Sea trials of an underwater, ad hoc, acoustic network with stationary assets
IET radar, sonar & navigation
The diverse roles of deployable underwater assets have increased the need for ad hoc networking capability. This capability is defined as the ability to form acoustic communication links by deploying assets in a non-deterministic manner, without depending on a priori route and positioning information. Each asset represents a node in the network, and can act as a data source, sink or router, and initiates, stores or relays data, respectively. Data packets may be hopped over a few nodes before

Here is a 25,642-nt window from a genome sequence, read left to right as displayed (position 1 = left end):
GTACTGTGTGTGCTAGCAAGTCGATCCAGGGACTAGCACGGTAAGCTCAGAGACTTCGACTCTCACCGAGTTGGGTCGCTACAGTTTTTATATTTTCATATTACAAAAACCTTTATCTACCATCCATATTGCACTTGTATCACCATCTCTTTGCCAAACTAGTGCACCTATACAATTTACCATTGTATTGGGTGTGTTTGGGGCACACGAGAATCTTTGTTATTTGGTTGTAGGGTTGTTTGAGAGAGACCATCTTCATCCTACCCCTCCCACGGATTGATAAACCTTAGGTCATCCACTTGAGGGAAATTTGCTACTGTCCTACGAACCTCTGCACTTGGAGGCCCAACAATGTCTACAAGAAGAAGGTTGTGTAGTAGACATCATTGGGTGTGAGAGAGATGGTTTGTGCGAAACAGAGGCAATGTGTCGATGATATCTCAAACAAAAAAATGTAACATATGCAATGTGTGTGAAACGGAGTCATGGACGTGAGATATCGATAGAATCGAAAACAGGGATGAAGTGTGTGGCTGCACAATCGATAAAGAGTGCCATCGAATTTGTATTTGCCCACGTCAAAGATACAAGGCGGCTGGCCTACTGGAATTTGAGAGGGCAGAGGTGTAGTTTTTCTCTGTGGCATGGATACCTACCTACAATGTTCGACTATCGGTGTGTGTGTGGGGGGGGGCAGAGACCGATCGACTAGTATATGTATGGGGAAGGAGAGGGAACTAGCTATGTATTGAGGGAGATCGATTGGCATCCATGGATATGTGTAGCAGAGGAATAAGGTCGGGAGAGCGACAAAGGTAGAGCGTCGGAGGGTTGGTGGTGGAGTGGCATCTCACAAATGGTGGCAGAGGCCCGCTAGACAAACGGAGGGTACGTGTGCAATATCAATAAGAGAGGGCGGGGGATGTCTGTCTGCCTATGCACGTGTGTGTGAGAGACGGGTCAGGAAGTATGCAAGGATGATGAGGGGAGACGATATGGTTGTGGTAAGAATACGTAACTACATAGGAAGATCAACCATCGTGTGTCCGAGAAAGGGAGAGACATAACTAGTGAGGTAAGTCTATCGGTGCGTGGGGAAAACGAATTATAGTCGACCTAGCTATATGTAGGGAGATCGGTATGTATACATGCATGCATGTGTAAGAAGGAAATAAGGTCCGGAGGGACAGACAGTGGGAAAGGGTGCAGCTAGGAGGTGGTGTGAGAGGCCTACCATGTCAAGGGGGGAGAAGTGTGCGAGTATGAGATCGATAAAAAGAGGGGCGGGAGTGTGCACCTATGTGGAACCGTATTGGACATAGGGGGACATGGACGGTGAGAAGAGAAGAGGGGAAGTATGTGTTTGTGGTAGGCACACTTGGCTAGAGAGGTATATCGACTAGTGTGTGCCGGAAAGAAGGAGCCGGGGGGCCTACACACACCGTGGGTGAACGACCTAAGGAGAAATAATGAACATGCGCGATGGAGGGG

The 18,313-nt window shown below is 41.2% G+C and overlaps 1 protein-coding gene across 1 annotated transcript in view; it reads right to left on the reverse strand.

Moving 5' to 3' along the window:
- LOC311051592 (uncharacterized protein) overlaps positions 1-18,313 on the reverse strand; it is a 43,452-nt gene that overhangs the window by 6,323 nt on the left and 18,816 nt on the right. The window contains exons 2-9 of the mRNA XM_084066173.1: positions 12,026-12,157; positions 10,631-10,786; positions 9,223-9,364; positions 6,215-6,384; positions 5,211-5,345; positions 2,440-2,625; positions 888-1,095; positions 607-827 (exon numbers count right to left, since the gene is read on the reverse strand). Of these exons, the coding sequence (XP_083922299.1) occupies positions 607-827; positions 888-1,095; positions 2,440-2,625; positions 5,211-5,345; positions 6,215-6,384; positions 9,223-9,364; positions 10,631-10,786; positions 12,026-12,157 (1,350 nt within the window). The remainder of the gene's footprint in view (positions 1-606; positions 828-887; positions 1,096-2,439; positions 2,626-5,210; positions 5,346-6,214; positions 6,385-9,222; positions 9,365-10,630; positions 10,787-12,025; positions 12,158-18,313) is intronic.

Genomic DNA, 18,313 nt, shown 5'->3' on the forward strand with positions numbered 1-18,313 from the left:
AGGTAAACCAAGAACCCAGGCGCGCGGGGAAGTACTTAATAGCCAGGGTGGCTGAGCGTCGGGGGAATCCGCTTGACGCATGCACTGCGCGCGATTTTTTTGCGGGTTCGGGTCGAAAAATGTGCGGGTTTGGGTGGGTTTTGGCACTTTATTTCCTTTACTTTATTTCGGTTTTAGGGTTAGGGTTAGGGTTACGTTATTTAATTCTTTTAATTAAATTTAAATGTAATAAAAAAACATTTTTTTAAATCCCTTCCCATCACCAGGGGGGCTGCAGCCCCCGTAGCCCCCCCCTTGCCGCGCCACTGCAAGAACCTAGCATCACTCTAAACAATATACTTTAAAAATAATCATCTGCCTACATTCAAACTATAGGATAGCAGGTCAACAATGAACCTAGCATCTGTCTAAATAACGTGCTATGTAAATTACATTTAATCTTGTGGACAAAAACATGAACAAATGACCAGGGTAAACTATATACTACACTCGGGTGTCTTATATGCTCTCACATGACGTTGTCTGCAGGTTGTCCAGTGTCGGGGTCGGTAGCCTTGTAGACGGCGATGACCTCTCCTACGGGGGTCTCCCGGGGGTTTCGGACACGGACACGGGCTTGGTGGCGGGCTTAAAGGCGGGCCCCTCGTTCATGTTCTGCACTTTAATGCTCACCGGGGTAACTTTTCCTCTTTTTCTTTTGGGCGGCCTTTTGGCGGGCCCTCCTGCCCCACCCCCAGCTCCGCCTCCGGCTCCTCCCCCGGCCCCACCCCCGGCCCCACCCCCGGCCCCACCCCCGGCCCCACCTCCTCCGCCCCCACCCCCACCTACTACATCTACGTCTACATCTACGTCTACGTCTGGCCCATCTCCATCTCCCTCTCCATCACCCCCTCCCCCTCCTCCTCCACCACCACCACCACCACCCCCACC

... iving at the designated destination. This ad hoc network consists of two main layers: the medium access control (MAC) layer to resolve node contention, and the ad hoc routing layer to manage routing information. In the MAC layer, both random access and timedivision protocols are applied. The protocol in the routing layer is responsible for route setup and route maintenance. This concept of multiple-hop, ad hoc networking was implemented during sea trials conducted in Portland Harbour, UK, involving up to six nodes. The trial was designed with the aim of gaining application experience in ad hoc network deployment and in assessing the performance of the protocols in a real operating environment. The emphasis was on modem integration, and the stability and reliability of packet transport. The trial results and their subsequent analysis demonstrated the robustness of the network in performing ad hoc routing and resolving node contention in a realistic and acoustically challenging environment. total of 5-15 nodes, sparsely arranged to maximise coverage. Two main target applications for this network are remote environmental monitoring in coastal waters and to provide long-ranges acoustic communication capabilities to AUVs. Owing to the much lower relative throughput of this network, the type of data that can be carried are constrained to low volume traffic such as long-periodic updates of sensor values, or command and control packets to AUVs. Streaming or time-critical data would not be suitable for this network at this stage. A comprehensive and up-to-date survey of the practical issues in underwater networks is presented in [2, 3] . The main contributions of the paper are the application experience and the results obtained from an underwater networking sea trial conducted in a realistic shallow water environment, separated into two parts. The first part demonstrated the implementation of a simple time-division scheme that was enabled by an ad hoc time-synchronisation protocol introduced herein. The second part demonstrated the successful delivery of data packets across a multiple-hop network operating with a random-access scheme, where there were no a priori route information, and where nodes were replaced and relocated after route information were established. A table at the end of Section 2 (Table 1) gives an overview comparison between this work and other known underwater networking research.